Synthesis of modulators of TLR2, TLR4, and TLR7 functionalized for conjugation to biomolecules.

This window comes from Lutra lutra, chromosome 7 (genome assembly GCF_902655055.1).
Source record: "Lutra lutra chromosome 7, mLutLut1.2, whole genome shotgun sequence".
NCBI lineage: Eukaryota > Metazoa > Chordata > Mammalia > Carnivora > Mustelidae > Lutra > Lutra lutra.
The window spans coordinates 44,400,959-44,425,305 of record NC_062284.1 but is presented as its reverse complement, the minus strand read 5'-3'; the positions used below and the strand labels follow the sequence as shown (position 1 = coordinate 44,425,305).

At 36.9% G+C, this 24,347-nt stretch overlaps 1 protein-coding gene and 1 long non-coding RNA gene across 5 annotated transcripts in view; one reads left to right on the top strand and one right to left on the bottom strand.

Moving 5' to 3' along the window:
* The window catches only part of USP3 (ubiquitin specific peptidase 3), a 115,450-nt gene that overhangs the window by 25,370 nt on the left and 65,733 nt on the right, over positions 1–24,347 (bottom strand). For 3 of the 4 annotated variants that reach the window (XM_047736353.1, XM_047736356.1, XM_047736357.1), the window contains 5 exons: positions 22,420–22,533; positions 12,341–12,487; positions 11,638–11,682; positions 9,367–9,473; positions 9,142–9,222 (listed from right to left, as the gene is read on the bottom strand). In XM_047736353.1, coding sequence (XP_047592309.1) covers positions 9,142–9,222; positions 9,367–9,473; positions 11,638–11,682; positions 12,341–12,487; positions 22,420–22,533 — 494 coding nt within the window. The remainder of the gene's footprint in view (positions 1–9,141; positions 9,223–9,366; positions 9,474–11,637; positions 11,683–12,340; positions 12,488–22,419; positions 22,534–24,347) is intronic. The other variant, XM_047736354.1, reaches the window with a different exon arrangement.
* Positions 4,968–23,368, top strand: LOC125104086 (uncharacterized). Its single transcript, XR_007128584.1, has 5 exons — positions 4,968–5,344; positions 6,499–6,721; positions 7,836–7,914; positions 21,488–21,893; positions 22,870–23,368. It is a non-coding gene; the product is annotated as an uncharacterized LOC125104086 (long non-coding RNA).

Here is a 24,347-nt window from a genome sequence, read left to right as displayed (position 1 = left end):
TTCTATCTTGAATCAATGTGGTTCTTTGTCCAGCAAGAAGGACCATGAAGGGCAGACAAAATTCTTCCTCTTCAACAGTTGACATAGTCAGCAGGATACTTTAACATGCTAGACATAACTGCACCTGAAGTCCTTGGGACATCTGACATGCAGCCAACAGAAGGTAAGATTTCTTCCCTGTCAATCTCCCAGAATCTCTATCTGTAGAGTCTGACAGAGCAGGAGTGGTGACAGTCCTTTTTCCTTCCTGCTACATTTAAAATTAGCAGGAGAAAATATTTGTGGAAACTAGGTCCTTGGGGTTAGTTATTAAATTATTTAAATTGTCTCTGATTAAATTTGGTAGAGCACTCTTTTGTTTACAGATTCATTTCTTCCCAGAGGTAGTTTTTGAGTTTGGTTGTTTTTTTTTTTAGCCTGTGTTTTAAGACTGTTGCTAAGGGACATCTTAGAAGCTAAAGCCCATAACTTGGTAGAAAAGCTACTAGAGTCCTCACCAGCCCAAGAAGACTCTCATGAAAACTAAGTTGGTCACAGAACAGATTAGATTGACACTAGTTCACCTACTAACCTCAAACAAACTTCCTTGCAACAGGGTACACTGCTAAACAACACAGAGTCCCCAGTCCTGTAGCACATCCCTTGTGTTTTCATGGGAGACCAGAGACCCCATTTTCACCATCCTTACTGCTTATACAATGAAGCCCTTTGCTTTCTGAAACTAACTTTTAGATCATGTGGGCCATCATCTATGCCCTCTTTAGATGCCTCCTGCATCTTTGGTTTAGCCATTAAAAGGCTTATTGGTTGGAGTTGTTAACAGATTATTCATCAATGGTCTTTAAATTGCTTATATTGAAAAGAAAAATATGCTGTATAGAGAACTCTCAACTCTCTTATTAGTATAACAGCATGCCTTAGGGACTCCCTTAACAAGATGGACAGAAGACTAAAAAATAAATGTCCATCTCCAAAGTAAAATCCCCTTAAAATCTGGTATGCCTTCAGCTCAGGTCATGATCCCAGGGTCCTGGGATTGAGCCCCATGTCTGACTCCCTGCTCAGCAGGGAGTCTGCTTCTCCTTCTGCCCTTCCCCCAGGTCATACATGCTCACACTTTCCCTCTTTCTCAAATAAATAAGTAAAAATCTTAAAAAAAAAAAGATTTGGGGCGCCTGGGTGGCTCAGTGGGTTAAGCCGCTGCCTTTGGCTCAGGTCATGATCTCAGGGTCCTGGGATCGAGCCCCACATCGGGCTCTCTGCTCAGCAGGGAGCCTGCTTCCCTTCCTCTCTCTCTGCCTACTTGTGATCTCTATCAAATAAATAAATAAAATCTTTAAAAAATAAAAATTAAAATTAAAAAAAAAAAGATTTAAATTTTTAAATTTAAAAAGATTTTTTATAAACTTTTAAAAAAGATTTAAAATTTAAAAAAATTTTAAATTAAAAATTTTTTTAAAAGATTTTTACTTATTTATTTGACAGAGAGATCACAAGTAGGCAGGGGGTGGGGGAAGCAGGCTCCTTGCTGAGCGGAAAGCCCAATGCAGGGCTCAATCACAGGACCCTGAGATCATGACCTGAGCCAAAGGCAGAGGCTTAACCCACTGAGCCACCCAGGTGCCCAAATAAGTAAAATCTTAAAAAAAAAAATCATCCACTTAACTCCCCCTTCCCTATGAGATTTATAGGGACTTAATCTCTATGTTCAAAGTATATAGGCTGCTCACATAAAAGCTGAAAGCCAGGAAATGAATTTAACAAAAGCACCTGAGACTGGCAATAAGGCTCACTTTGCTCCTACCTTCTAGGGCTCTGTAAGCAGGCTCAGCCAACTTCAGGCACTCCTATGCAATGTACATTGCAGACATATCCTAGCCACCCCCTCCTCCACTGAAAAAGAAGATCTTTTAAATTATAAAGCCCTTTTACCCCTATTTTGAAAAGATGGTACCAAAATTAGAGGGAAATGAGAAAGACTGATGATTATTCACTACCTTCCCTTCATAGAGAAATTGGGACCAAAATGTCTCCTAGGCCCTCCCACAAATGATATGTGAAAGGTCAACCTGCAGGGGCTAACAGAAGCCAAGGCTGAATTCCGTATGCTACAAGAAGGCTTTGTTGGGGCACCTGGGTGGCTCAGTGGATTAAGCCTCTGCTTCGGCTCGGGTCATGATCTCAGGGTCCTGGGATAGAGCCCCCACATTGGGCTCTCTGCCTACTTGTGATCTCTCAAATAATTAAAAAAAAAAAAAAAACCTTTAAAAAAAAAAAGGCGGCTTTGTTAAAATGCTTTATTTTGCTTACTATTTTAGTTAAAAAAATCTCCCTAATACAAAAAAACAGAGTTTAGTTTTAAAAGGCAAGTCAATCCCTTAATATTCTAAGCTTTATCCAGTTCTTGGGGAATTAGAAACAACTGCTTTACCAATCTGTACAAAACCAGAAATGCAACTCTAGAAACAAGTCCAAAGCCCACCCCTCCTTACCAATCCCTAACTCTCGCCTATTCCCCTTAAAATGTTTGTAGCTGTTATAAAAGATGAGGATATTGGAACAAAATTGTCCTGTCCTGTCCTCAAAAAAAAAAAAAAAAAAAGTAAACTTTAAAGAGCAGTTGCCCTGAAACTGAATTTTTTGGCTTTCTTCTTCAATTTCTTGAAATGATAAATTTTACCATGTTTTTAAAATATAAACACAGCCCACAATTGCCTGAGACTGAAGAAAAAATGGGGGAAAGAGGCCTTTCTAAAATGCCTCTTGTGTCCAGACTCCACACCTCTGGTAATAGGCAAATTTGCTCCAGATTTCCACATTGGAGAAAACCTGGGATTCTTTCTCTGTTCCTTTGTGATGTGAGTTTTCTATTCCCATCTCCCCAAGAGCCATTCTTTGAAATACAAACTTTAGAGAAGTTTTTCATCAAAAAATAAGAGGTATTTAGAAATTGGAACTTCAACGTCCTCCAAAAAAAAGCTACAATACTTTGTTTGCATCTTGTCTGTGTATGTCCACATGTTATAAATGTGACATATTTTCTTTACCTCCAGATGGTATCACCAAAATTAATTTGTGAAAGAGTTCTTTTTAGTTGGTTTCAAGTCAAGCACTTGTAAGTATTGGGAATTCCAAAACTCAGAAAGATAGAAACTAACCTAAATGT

A wide range of pathogen-associated molecules including acylated lipopeptides, lipopolysaccharides (LPS), and single-stranded viral RNAs initiate an innate immune response via binding to members of a protein family called Toll-like receptors (TLRs). Toll-like receptors recognize general molecular patterns associated with various pathogens. Recognition of pathogen-associated molecular patterns (PAMPs) by TLRs results in specific signaling pathways which initiates an immune defense against the pathogen. Herein is described the synthesis of small-molecule modulators that can activate or inhibit Toll-like receptors in order to modulate immune responses. Our strategy to avoid systemic activation is to conjugate the synthetic compounds to biomolecules which allow targeted delivery. A variety of compounds have been designed and characterized as agonists of TLR7, an endosomal receptor recognizing viral ligands. Among these compounds are imidazoquinolines and adenine derivatives. A significant part of the synthetic work presented herein is focused on the synthesis of adenine derivatives which can be developed as vaccine adjuvants (to achieve improved immunogenicity). In the first part of the work, concise and efficient synthesis of adenine derivatives, several of which were functionalized for antibody conjugation is presented. The second part of this project was directed towards the chemical modification of a TLR4 inhibitor TAK-242. The anti-inflammatory potential of TAK-242 led us to explore its potential for the control of the blood-mediated inflammatory response which occurs subsequent to islet transplants. We describe our efforts to synthesize TAK-242 and attach it to a β-eliminative bifunctional linker, which is expected to facilitate an in vivo slow release of active drug. Finally, an analog of the TLR2 agonistic lipopeptide Pam3CSK4 was also synthesized for bioconjugation.